It took something from him, to employ the Glyph. It was like a tuning fork for the psychical, and it made his soul shiver in him…
The Whitechapel Demon (2013)
The Monas Glyph was supposedly created by Dr. John Dee in the rein of Elizabeth the First. The esoteric sigil is made of blackened silver, stiffened with copper wire, and is roughly the size of an athame or ritual dagger. It is shaped like a composite of various astrological and religious symbols, combining ankh, cruciform and crescent into a single shape.
The Glyph acts both as psychical conductor and amplifier, focusing and strengthening the latent psychic and/or spiritual abilities of the wielder for a brief period. As well as strengthening the gifts of its bearer, the Glyph contains its own innate power, and the merest sight of it is often enough to banish or drive back the most malign of spirits.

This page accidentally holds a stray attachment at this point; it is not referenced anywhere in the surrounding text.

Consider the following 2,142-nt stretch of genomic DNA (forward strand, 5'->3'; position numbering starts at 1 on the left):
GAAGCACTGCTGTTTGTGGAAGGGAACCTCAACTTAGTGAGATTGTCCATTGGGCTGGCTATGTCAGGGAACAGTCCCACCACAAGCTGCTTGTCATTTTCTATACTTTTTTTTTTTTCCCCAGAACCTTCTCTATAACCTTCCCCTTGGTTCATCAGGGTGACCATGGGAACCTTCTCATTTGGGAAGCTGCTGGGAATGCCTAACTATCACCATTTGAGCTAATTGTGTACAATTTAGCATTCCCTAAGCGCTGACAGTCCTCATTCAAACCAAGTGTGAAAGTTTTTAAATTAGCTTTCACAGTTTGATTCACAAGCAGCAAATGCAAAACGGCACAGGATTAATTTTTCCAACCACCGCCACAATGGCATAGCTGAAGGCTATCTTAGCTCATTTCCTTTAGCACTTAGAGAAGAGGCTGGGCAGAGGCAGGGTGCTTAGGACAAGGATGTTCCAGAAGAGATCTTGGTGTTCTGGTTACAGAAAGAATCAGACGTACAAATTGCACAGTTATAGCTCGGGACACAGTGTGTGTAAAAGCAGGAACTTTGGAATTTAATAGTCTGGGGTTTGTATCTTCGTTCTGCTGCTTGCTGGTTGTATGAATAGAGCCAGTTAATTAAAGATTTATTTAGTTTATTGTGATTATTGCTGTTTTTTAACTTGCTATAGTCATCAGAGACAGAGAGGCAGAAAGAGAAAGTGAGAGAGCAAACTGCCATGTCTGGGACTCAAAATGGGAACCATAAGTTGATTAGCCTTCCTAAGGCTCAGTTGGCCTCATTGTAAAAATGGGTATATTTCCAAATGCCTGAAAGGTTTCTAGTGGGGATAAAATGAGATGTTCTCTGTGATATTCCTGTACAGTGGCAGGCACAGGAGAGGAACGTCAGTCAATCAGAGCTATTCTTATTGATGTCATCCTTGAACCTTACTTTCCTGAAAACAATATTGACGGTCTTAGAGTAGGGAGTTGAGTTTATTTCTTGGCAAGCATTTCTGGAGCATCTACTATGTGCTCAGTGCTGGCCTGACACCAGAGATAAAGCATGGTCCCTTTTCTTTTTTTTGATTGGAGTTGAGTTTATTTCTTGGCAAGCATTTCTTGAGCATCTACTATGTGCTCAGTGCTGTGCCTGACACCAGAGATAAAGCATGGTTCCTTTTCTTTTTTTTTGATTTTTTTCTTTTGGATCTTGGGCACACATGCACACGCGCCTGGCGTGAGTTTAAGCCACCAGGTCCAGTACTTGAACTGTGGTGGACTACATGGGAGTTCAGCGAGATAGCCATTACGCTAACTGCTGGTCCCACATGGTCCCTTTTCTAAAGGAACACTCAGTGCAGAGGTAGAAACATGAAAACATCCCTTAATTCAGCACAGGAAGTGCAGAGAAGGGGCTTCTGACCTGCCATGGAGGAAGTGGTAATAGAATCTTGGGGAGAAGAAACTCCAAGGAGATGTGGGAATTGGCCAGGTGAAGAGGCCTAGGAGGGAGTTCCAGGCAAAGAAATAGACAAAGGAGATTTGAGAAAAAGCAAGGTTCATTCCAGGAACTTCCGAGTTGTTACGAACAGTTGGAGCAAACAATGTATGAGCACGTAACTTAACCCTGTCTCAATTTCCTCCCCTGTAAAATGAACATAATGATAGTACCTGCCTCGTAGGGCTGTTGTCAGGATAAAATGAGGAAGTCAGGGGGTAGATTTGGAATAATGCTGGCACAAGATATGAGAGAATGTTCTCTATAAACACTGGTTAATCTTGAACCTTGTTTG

It is a potent artifact, but one that the various holders of the offices of Royal Occultist have rarely employed, save in the direst need due to the Glyph’s draining effect on its wielder. To use it for too long, or improperly could result in fatigue, madness or even death.
Nevertheless, Carnacki used it at least three times to exorcise monstrosities from the Outer Spheres, including during the Gogmagog Incident (1914), and Dee was said to have employed it in putting paid to the last English dragon.
St. Cyprian himself has used the Glyph only a few times in his career, most notably during the events revolving around a 1920 confrontation with the monstrous doppelganger of one of London’s most notorious killers.
Previous Tools of the Trade posts:
- “The Bulldog”
- “The Webley-Fosbery”
- “The Crossley”
- “The Pepper-Box”
- “The Xiphos”
- “The Library”
- “Three Iron Rings”
- “The Monas Glyph”